By: Jacob Paul
During a time of high racial-tensions in the U.S. after the tragic killings of Eric Garner and Michael Brown by police and the riots in Ferguson, Starbucks decided to launch their #RaceTogether campaign. In an attempt to get customers talking about racial issues around the nation and bring positive publicity to their brand, Starbucks printed full page ads in the New York Times and USA Today announcing their campaign and began encouraging their baristas to write the words #RaceTogether on coffee cups when serving customers.
Although the #RaceTogether was intended as a positive message to help raise social awareness and unite people of all races, social media sites began erupting with negative backlash immediately following the announcement of the campaign’s launch. Critics and people on social media lashed out at the campaign for a variety of reasons, calling it a publicity stunt, short-sighted, self-righteous, racist, and plain unfair for their workers. Negative backlash on twitter got so bad that the Starbucks SVP of Global Communications deleted his twitter account after claiming to have been receiving a large number of personal attacks on twitter, further hurting the campaign and Starbucks in the eyes of the public. More negative comments criticizing Starbucks’ PR Chief for deleting his account began pouring in shortly after, claiming that he wanted his baristas to handle discussions about race but deleted his own account once people began questioning him. As public outcry against Starbucks and the #RaceTogether campaign continued to snowball, Starbucks finally decided to pull the plug and brought the campaign to a close after only a week.
I believe the public’s response to Starbucks’ campaign is a clear indicator that it was a total failure. While Starbucks claimed their goal was to help unite people of different races together, all they really succeeded in doing was uniting everyone against Starbucks, itself. The campaign received wide-spread criticism from people of all races from the moment it launched, and did nothing to improve their public image.
I believe the campaign could have been improved in a number of ways. For starters, I think it was a bad move by Starbucks to launch a race-based campaign so soon after the riots in Ferguson. Although they may have had good intentions, doing so at such a time made it seem insincere, as if they were just trying to take advantage of a serious societal issue to gain publicity. If it was up to me, I would have changed the theme of the campaign, or at least waited for a better time to launch it. I also think it was a poor idea by Starbucks to pressure their employees to initiate conversations about race when serving customers. I think they would have been better off leaving their store employees out of it, or at least printing the campaign hashtag on the cup instead of asking employees to write it on coffee cups while serving customers. In the future, I think Starbucks would be better off basing their PR campaigns around less controversial topics.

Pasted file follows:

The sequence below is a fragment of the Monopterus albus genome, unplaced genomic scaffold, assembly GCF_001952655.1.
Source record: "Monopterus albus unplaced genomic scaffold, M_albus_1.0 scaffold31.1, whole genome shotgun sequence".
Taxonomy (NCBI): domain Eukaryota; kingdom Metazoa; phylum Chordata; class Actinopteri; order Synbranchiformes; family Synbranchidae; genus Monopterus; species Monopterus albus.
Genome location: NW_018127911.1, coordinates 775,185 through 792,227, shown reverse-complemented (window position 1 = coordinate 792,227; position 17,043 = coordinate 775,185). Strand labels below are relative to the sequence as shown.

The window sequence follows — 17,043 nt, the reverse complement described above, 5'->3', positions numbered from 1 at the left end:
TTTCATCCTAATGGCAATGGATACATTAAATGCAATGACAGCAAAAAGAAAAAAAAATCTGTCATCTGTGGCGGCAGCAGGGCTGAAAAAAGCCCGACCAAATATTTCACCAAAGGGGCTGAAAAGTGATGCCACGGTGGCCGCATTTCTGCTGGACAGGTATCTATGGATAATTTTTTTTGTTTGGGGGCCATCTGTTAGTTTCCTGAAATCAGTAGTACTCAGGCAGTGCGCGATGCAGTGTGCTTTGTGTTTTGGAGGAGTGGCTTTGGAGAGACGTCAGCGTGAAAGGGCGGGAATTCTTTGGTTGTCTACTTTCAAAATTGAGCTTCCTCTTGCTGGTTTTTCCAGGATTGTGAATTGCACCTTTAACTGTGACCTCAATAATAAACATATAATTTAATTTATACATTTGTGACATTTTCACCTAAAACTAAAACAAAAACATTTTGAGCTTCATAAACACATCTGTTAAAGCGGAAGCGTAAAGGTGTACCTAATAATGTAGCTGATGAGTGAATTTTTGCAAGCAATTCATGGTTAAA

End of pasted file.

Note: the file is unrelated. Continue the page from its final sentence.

Coffee, P. (2015, March 17). Starbucks PR Chief Quits Twitter Over #RaceTogether Campaign. Retrieved February 08, 2016, from http://www.adweek.com/prnewser/starbucks-pr-chief-quits-twitter-over-racematters-campaign/110934
Cullers, R. (2015, March 18). The Internet Is United in Despising Starbucks’ ‘Race Together’ Cup Campaign. Retrieved February 08, 2016, from http://www.adweek.com/adfreak/internet-united-despising-starbucks-race-together-cup-campaign-163540
Gucciardi, A. (2015, March 21). WATCH: Infowars Confronts Starbucks Over Racist #RaceTogether Campaign. Retrieved February 08, 2016, from http://www.infowars.com/watch-infowars-confronts-starbucks-over-racist-racetogether-campaign/